As the clock ticked ever closer to the end of the year (mind you, when doesn’t it?) we looking out upon the Mayan city of Uxmal (pronounced Oosh-mal), in darkness. Then, there was a burst of sound from the concealed speakers, streams of colour flashed up, illuminating the ancient structures that lay before us.
This was the beginning of a Light and Sound Show that was taking place on 31st December at the site. For nearly an hour, music boomed whilst the story of the city was told, brightening up the monuments of concern in time to the beat.
It was a little contrived, but meant we saw these intricate buildings in a completely new light. (I can’t believe I’ve just written that…)
Preceding this, in the daylight hours, our group had explored the city under the direction of Juan. As the only English-speaker in our posse, I had to make do with a limited self-translation, and embellishment from the props that he brought out along the way.
The Fun Facts for Uxmal therefore, are somewhat limited:
Fun Fact #19 – the main temple at Uxmal has five layers, each done in different styles to reflect the architecture of the time
Fun Fact #20 – the palaces were where the Mayans recorded the most important information they possessed (cosmology cycles etc), however only the highest in society could interpret it. Juan used the metaphor of a USB memory stick to pass on knowledge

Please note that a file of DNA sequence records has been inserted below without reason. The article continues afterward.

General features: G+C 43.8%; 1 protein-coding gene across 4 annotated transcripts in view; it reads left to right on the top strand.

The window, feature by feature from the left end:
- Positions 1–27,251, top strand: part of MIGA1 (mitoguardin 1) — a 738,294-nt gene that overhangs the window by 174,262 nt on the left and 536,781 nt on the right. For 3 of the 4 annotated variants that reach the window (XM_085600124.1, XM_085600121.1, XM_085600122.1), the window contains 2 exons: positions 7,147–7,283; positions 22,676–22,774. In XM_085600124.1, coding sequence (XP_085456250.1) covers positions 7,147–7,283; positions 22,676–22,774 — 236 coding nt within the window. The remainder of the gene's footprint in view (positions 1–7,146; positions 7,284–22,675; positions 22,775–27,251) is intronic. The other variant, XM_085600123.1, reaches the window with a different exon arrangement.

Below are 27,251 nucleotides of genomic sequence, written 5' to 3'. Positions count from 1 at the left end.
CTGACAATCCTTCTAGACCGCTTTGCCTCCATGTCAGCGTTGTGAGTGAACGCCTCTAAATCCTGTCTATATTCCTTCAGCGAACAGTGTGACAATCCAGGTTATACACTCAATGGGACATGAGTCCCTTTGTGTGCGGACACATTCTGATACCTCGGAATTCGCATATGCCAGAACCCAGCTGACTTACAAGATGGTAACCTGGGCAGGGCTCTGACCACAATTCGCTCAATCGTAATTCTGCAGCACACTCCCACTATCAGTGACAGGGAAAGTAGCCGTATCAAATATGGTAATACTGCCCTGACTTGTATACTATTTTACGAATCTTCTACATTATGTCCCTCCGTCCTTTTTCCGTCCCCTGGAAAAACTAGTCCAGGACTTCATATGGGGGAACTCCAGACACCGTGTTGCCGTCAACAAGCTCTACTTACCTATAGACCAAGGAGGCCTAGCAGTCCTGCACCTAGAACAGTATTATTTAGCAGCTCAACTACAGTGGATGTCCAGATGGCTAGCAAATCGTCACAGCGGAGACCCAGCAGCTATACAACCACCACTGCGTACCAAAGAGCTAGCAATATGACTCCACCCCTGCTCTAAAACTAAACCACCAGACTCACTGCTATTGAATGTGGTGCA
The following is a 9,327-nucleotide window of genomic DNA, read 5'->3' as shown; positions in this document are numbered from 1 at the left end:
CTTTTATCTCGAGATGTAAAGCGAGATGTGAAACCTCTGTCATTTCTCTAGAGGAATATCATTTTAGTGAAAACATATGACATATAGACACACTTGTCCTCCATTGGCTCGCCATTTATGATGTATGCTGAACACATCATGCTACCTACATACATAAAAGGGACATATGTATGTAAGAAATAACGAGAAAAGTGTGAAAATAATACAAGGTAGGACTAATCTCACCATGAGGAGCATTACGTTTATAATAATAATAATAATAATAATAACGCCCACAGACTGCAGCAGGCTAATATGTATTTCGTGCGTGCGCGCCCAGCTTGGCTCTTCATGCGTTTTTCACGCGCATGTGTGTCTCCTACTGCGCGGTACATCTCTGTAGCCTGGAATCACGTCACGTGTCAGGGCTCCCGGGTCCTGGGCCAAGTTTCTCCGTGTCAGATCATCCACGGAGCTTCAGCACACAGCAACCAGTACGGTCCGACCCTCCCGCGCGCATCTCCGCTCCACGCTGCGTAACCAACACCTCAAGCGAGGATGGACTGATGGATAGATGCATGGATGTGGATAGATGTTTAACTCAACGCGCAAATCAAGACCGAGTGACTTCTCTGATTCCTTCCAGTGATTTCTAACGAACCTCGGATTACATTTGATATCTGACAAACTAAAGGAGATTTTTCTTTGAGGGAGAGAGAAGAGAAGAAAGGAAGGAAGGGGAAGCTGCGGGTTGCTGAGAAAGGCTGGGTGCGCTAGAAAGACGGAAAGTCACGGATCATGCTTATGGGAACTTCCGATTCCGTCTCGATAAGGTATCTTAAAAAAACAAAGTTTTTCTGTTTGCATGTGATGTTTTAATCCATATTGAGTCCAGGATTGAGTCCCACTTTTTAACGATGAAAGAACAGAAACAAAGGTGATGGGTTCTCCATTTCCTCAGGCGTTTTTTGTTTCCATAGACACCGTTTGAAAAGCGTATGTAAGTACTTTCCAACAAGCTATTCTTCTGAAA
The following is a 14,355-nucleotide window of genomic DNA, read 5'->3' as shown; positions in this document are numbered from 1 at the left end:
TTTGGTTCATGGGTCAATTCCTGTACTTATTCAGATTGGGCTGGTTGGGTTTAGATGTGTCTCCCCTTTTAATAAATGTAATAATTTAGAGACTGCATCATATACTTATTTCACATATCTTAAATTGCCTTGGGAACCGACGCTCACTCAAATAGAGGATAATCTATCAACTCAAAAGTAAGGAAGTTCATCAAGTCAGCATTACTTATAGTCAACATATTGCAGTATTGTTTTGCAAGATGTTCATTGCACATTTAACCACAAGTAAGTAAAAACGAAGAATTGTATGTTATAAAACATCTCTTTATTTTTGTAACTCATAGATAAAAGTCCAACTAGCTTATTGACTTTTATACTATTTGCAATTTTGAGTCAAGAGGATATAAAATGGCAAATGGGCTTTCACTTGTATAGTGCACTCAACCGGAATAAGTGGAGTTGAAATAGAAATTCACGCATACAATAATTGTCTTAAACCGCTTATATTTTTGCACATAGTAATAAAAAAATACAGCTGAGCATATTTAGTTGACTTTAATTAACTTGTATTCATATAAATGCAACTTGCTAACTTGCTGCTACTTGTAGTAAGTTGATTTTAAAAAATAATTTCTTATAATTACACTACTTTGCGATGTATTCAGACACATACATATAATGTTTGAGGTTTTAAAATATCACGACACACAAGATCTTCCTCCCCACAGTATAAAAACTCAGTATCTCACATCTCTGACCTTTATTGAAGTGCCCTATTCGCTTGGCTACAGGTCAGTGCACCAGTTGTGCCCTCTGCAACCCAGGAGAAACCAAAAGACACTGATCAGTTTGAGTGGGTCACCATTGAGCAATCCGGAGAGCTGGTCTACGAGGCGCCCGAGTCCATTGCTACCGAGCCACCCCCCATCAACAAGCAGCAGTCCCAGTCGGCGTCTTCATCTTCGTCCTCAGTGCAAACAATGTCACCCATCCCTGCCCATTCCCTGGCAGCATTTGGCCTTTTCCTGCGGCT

Fun Fact #21 – the structures in ‘the Nunnery’ (see photo) were positioned precisely as to mark the equinoxes, but were also decorated to symbolise – sunrise: coming of life (birth, prosperity), sunset: coming of death (serpents, the Underworld)
In between the viewings of the site, our group sat down to dinner at the neighbouring restaurant. Of the 10 of us, 7 were Mexican, and 2 from Brazil. Over food I took the chance to practice my Spanish with someone on my level: a 5 year old boy. We exchanged names, ages, and football teams.
This roused the Brazilians.
Across the table we compared teams. The guy was Corinthians, and I explained my support for Flamengo after my visit to the Maracana stadium three years ago. “Carioca..” his wife jovially hissed, as their team (or at least they) are from Sao Paulo.
The Mexican Dad chimed up at this point and asked about the English football fans. He asked whether we had “chabos” (I think) – a set of diehard fans who go to every game, start the chants and generally represent their team. The closest description I could give him of an English version was for “hooligans”.
Conversation on football then continued, and I managed to kind of get by. Mr Brazil explained the history of football in his country, and how the Corinthians team was started by a former a British colony.
We then got onto other topics, and he said how he worked at the Bank of Brazil. After revealing that I had just graduated in Economics, he revelled in telling me how the country will prosper. “What about China, or India?” I asked, to which he responded, in a roundabout way, that their culture is too misaligned with the rest of the world (not respecting contracts etc) that they will struggle to integrate. Brazil, on the other hand, ‘is the country of the future’.
Once the L&S show was complete, (and that clock still ticking towards the end of the year..) our group were dropped back at our hotels/ hostels back in Merida.
By the time I got in, the countdown was just under two hours away.